L: That was awful.

PF: Oh no, yeah? So you were not a fan of the documentary.

L: No it was sort of ridiculous, I don’t know why she had this camera on me with this side view the whole time, and uh it was very, I felt very sort of misled. And sorry I cooperated.

PF: Do you feel you were misrepresented?

L: No, just misled. I don’t know. I thought she would be more open minded.

PF: So there wasn’t any selective editing or anything like that.

L: Well probably, it was completely edited.

PF: Well of course, but ok, what I meant was edited to cut out anything specifically to make you look good and her look bad.

L: I well, anyhow, it’s been a while since I saw it so I don’t remember it and its certainly a very long time since I talked to her so I can’t tell you what was cut out and whatever but it certainly was not the whole interview.

PF: Another person who was in the interview that, by the way, you were able to keep your cool and calm unlike Eleanor Goldstein. Oh my goodness. She seemed to blow up in the interview a bit. What are your thoughts on Goldstein and her books on false memory syndrome.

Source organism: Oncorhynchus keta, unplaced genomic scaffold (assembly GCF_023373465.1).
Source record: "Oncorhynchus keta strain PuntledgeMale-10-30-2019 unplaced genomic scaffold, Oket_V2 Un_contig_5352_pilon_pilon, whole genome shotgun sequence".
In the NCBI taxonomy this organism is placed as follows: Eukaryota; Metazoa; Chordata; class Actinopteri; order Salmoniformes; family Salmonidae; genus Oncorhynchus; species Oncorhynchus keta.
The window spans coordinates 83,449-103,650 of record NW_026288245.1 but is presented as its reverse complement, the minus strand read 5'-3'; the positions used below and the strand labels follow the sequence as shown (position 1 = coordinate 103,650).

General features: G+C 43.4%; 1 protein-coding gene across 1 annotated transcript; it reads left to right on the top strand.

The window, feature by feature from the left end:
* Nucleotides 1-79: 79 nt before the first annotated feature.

L: I understand that Goldstein was, you know, one of those devastated family members and if they have a kind of anger about what happens in their family you almost can’t blame them.

PF: I get that, I just can’t gibe with, the one quote she made, that it’s even in the trailer, it gave me goosebumps when she basically said sexual touch in regards to children is not the horror of horrors that it’s made to be and children need to be responsible at some point which smacks of victim blaming to me. I can understand being upset if she was falsely accused, I know her daughter says she was a victim of abuse, so I can understand the anger I can not however understand saying oh child abuse is not that bad, handwaving it away and saying don’t hold a grudge.

L: You’re going to have to talk to her about that whether it was a very unfortunate…

PF: That would be good to know. I tried to send her an email but couldn’t find her contact information if you have her contact info…

L: I think Pam Freyd would know how to reach her.

PF: Oh my gosh, if you could get me in touch with Dr. Freyd that would be so amazing.

L: Well when you email me, I can send you Pam Freyd’s email but we’ll have to wrap this up I have an event tonight, I budgeted an hour for this and it’s already an hour.

PF: Yes ma’am. One last question then, at this point would you consider false memory syndrome “settled science” as the popularized phrase goes.

L: Well, I don’t use the false memory syndrome, I study false memories.

PF: Aha so that’s another misrepresentation.

L: False memory syndrome is the name of an organization or its a condition that John Kihlstrom defined at some point, but I don’t think you need the expression. People can develop false memories and I know a great deal about how that happens.

PF: Well it’s been excellent speaking with you and I apologize for my nervousness and taking up so much time…